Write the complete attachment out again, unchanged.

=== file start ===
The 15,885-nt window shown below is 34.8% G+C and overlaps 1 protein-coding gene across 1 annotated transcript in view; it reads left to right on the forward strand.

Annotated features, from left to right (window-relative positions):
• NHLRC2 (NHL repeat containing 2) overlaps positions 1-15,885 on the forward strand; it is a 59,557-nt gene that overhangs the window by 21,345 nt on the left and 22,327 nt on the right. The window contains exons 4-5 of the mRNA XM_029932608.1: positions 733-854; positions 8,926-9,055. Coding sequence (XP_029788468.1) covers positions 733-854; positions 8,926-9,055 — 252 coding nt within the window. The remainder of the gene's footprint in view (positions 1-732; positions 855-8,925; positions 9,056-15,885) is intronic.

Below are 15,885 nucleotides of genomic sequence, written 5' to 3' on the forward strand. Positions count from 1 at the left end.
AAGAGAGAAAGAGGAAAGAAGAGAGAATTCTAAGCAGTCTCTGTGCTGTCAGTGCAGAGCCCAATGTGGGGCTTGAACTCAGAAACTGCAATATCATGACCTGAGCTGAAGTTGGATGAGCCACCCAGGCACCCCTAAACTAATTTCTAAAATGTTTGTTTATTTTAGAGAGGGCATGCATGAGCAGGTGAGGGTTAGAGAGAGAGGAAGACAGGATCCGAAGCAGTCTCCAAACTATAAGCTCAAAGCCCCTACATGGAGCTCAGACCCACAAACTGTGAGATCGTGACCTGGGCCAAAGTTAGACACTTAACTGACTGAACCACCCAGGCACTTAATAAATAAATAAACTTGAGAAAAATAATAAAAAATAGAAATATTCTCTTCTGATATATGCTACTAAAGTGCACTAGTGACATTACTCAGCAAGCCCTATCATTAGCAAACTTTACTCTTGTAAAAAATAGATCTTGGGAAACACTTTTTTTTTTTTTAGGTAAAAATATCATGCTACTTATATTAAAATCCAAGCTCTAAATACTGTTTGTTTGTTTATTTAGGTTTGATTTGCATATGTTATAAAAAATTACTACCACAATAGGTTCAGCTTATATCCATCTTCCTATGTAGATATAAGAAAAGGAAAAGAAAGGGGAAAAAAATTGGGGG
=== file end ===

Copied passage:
The 15,885-nt window shown below is 34.8% G+C and overlaps 1 protein-coding gene across 1 annotated transcript in view; it reads left to right on the forward strand.

Annotated features, from left to right (window-relative positions):
• NHLRC2 (NHL repeat containing 2) overlaps positions 1-15,885 on the forward strand; it is a 59,557-nt gene that overhangs the window by 21,345 nt on the left and 22,327 nt on the right. The window contains exons 4-5 of the mRNA XM_029932608.1: positions 733-854; positions 8,926-9,055. Coding sequence (XP_029788468.1) covers positions 733-854; positions 8,926-9,055 — 252 coding nt within the window. The remainder of the gene's footprint in view (positions 1-732; positions 855-8,925; positions 9,056-15,885) is intronic.

Below are 15,885 nucleotides of genomic sequence, written 5' to 3' on the forward strand. Positions count from 1 at the left end.
AAGAGAGAAAGAGGAAAGAAGAGAGAATTCTAAGCAGTCTCTGTGCTGTCAGTGCAGAGCCCAATGTGGGGCTTGAACTCAGAAACTGCAATATCATGACCTGAGCTGAAGTTGGATGAGCCACCCAGGCACCCCTAAACTAATTTCTAAAATGTTTGTTTATTTTAGAGAGGGCATGCATGAGCAGGTGAGGGTTAGAGAGAGAGGAAGACAGGATCCGAAGCAGTCTCCAAACTATAAGCTCAAAGCCCCTACATGGAGCTCAGACCCACAAACTGTGAGATCGTGACCTGGGCCAAAGTTAGACACTTAACTGACTGAACCACCCAGGCACTTAATAAATAAATAAACTTGAGAAAAATAATAAAAAATAGAAATATTCTCTTCTGATATATGCTACTAAAGTGCACTAGTGACATTACTCAGCAAGCCCTATCATTAGCAAACTTTACTCTTGTAAAAAATAGATCTTGGGAAACACTTTTTTTTTTTTTAGGTAAAAATATCATGCTACTTATATTAAAATCCAAGCTCTAAATACTGTTTGTTTGTTTATTTAGGTTTGATTTGCATATGTTATAAAAAATTACTACCACAATAGGTTCAGCTTATATCCATCTTCCTATGTAGATATAAGAAAAGGAAAAGAAAGGGGAAAAAAATTGGGGG